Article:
Dr William Cunningham, University of Toronto, Canada
1. From the Commendations by the Jury
We honor Will Cunningham for his insightful and integrative research creating a comprehensive, multilevel model of evaluative processing and for his elucidation of the nature and function of the human affective system. His work uniquely and innovatively synthesizes cutting-edge theory and methodology in social, cognitive, and neurological dimensions of psychological science.
2. Short profile
Will Cunningham studied Psychology at the College of William and Mary (Virginia) and Yale University from where he was awarded his PhD in 2003, on Neural Components of Automatic and Controlled Social Evaluation. After a number of years at the University of Toronto, he was appointed to an Assistant Professorship at Ohio State University, in 2010 moving to an Associate Professor position. He just returned to the University of Toronto as an Associate Professor with a joint position in the Department of Psychology and the Rotman School of Management.
In his brief career to date, Will has already received several academic honors, including the SAGE Young Scholars Award from the Society for Personality and Social Psychology (2009); the Fred Brown Research Award from Ohio State University (2009); Janet Taylor Spence Award For Trans-formative Early Career Contributions from the Association of Psychological Science (2010); Top Ten Most Cited Assistant Professors in Social Psychology: Dialogue (2007); the Most Valuable Person Award: University of Toronto (2006); and the Dean’s Excellence Award: University of Toronto (2005 and 2006).
His research takes a social cognitive neuroscience approach to understanding the processes underlying emotional responses. Of primary interest are the affective evaluations people make, and how these guide thought and behavior. To better understand these processes, he uses a range of methodologies from social psychology and cognitive neuroscience, and his theoretical work straddles these disciplines. His current research examines how motivation and emotion regulation (which can occur at both automatic and controlled levels of processing) contribute to emotional and evaluative states. This work suggests that affective states are constructed moment to moment from multiple component processes that integrate relevant information from various sources such as automatically activated attitudes and situational contexts. He has applied his work to the study of prejudice and prejudice reduction, decision-making, political attitudes, morality, and affective development, including emotional regulation in children.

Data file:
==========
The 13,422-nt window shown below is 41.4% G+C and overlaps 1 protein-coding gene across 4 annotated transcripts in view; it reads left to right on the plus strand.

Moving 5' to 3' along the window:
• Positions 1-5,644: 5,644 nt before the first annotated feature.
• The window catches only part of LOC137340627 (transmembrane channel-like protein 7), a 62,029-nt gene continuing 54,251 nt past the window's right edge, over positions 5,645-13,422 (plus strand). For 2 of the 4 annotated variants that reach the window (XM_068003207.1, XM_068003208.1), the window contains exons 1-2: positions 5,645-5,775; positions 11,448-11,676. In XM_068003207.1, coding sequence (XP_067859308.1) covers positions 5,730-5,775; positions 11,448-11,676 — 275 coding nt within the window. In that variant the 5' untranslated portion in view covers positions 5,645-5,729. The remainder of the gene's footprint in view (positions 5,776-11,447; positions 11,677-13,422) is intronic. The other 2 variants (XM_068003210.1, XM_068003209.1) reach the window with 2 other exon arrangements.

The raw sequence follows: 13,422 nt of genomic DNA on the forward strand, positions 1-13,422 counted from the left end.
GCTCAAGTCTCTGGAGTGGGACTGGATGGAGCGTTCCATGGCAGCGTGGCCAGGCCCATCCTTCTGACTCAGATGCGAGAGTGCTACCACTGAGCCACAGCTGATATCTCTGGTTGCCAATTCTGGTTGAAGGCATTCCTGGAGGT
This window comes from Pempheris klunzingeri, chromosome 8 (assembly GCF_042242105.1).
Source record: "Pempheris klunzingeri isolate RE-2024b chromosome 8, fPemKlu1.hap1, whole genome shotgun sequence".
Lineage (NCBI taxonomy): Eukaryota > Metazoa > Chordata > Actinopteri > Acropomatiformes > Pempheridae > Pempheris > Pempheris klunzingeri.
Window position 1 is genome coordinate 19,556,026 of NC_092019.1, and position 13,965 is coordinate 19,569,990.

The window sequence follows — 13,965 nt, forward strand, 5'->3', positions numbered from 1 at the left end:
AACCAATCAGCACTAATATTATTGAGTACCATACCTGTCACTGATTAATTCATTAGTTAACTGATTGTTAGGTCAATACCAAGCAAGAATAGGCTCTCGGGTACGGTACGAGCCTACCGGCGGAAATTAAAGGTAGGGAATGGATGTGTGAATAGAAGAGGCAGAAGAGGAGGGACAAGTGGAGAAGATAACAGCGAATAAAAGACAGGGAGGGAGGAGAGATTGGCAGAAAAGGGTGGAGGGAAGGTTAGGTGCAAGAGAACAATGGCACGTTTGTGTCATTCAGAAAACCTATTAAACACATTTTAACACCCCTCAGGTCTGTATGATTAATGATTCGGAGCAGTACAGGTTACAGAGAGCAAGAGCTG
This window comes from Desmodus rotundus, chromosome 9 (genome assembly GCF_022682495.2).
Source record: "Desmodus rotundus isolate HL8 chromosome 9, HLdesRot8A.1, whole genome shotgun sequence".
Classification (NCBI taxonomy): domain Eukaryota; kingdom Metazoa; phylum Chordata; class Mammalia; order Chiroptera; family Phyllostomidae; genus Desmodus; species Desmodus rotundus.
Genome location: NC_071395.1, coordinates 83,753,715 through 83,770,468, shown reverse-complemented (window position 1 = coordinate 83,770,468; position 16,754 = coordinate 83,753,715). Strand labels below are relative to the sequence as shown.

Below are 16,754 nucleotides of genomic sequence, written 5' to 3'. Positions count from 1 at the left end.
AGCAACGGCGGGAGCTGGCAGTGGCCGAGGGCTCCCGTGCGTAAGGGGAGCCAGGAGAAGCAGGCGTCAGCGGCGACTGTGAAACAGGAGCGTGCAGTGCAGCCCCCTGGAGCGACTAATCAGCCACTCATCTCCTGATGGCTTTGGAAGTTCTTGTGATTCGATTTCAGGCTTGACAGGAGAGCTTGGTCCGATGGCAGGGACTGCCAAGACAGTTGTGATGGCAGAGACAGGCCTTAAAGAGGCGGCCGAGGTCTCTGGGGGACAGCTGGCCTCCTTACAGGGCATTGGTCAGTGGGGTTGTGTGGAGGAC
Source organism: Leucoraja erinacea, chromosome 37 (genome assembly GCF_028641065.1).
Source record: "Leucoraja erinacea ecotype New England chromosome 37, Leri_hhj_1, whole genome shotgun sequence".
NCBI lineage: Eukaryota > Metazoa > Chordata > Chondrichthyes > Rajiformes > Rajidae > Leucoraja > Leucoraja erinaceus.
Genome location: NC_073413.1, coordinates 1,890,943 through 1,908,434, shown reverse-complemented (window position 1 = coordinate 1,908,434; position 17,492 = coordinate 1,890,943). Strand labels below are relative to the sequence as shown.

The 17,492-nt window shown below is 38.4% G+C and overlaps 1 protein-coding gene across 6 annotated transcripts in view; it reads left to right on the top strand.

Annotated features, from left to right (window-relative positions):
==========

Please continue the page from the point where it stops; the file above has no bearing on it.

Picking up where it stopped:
Much of his work has published in high-ranking journals (including Psychological Science, Journal of Personality and Social Psychology, Journal of Cognitive Neuroscience, Trends in Cognitive Science, Cognition and Emotion).
3. Award statement
The IUPsyS Young Investigator Award (Basic Science) 2012 goes to Dr William Cunningham, Associate Professor, University of Toronto, Canada.
Will Cunningham’s primary interest is in the question of how the mind represents value: how we learn what is good and bad, and how we make assessments of ourselves, others, events, objects and ideas. Will is unique in using highly effective combinations of behavioral measures, of indicators of neural responses and of computational approaches to tackle questions of moral decision making as they play out in inter-group relations and interpersonal relations.
His work has already shown us how the system of affect, fundamental to our survival, works. His evidence has allowed us to adjudicate between competing models and has provided a window into explicit and implicit systems of effective decision making. He has effectively drawn out the implications of his work for inter-group relations and for interpersonal relations.
His eclectic and collaborative approach has proved highly effective in terms of scholarly publications. Even as a very junior assistant professor, the Society of Personality and Social Psychology identified him as one the top ten most cited junior faculty in the field. When Psychological Science lists its most cited articles of all time, two of Will Cunningham’s articles make the list (in 2001 and 2004).